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Collective Reputation in Higher Education: An Equilibrium Model

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  • Polishchuk, L.

    (State University Higher School of Economics, Moscow, Russia)

Abstract

Higher education is valued as a source of skills and knowledge, and also as means to signal à talent of degree holders. The policy reforms intended to make higher education more accessible and strengthen incentives for quality.second of these benefits, unlike the first one, could survive a decline of academic standards. A model of post-secondary education is considered where there are two categories of universities - mass and elite, and their separation is maintained by collective reputation. The model produces an equilibrium in which the university system can still be used for signaling but makes no contribution to the human capital accumulation. The model describes the outcomes of the recent transformation of the Russian university system which was driven primarily by the profit-seeking motives and witnessed precipitous drop of the quality of post-secondary education in both mass and elite segments. That model can also be used to assess

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Bibliographic Info

Article provided by New Economic Association in its journal Journal of the New Economic Association.

Volume (Year): (2010)
Issue (Month): 7 ()
Pages: 46-69

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Handle: RePEc:nea:journl:y:2010:i:7:p:46-69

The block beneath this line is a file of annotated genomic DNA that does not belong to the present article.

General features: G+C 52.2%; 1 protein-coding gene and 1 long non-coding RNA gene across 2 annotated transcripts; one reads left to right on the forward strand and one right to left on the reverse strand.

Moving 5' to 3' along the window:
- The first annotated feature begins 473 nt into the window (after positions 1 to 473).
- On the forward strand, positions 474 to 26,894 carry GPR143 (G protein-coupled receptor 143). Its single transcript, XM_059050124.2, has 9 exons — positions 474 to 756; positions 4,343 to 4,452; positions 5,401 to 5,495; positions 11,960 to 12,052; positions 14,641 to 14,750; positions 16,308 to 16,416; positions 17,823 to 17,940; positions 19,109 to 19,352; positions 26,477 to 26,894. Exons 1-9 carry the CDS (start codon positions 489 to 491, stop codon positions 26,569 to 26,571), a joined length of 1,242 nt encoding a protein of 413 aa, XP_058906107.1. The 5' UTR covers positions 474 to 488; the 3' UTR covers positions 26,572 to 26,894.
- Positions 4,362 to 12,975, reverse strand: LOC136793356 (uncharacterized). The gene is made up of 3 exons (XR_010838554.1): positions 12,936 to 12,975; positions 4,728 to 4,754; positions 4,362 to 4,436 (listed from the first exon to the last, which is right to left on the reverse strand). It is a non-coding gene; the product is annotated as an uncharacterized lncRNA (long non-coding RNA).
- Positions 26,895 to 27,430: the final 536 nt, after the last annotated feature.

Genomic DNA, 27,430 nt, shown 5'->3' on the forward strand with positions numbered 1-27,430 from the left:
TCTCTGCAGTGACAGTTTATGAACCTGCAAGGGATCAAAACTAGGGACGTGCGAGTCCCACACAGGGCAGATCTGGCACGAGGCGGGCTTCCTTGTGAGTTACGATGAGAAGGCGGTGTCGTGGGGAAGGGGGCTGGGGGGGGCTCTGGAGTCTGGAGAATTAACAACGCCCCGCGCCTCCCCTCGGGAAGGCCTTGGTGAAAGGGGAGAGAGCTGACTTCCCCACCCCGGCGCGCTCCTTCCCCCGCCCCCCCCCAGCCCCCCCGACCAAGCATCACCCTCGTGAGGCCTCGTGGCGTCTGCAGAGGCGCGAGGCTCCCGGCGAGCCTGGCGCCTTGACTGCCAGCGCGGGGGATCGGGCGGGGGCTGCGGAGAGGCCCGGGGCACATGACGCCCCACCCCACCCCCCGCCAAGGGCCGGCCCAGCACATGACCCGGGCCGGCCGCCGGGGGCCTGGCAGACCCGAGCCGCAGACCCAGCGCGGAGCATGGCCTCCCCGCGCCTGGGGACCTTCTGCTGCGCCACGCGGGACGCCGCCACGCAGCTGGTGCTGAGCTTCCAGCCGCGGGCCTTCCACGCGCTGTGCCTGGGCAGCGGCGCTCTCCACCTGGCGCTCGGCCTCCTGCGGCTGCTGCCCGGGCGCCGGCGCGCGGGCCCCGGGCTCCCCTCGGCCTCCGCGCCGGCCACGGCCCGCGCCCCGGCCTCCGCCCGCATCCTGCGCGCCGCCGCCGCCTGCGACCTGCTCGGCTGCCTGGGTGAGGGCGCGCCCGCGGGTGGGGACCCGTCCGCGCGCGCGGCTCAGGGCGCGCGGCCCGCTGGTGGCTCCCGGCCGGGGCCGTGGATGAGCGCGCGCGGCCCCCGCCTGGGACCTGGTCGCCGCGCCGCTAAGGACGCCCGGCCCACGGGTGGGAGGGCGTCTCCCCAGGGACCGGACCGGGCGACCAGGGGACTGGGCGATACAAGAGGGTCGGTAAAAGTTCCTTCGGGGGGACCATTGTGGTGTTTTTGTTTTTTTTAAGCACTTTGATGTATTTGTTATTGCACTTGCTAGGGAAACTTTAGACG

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Related research

Keywords: market signaling; collective reputation; single-crossing condition; university rating;

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References

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  1. Tirole, Jean, 1996. "A Theory of Collective Reputations (with Applications to the Persistence of Corruption and to Firm Quality)," Review of Economic Studies, Wiley Blackwell, vol. 63(1), pages 1-22, January.
  2. Fershtman, Chaim & Murphy, Kevin M & Weiss, Yoram, 1996. "Social Status, Education, and Growth," Journal of Political Economy, University of Chicago Press, vol. 104(1), pages 108-32, February.
  3. Dennis Epple & Richard Romano, 2002. "Educational Vouchers and Cream Skimming," NBER Working Papers 9354, National Bureau of Economic Research, Inc.
  4. Stiglitz, Joseph E & Weiss, Andrew, 1981. "Credit Rationing in Markets with Imperfect Information," American Economic Review, American Economic Association, vol. 71(3), pages 393-410, June.
  5. Stiglitz, Joseph E, 1975. "The Theory of "Screening," Education, and the Distribution of Income," American Economic Review, American Economic Association, vol. 65(3), pages 283-300, June.
  6. Epple, Dennis & Romano, Richard E, 1998. "Competition between Private and Public Schools, Vouchers, and Peer-Group Effects," American Economic Review, American Economic Association, vol. 88(1), pages 33-62, March.
  7. H. Peyton Young, 1996. "The Economics of Convention," Journal of Economic Perspectives, American Economic Association, vol. 10(2), pages 105-122, Spring.
  8. Weiss, Andrew, 1983. "A Sorting-cum-Learning Model of Education," Journal of Political Economy, University of Chicago Press, vol. 91(3), pages 420-42, June.
  9. Andrew Weiss, 1995. "Human Capital vs. Signalling Explanations of Wages," Journal of Economic Perspectives, American Economic Association, vol. 9(4), pages 133-154, Fall.
  10. Nick Feltovich & Richmond Harbaugh & Ted To, 2002. "Too Cool for School? Signalling and Countersignalling," RAND Journal of Economics, The RAND Corporation, vol. 33(4), pages 630-649, Winter.
  11. Charles T. Clotfelter, 1996. "Buying the Best: Cost Escalation in Elite Higher Education," NBER Books, National Bureau of Economic Research, Inc, number clot96-1, May.
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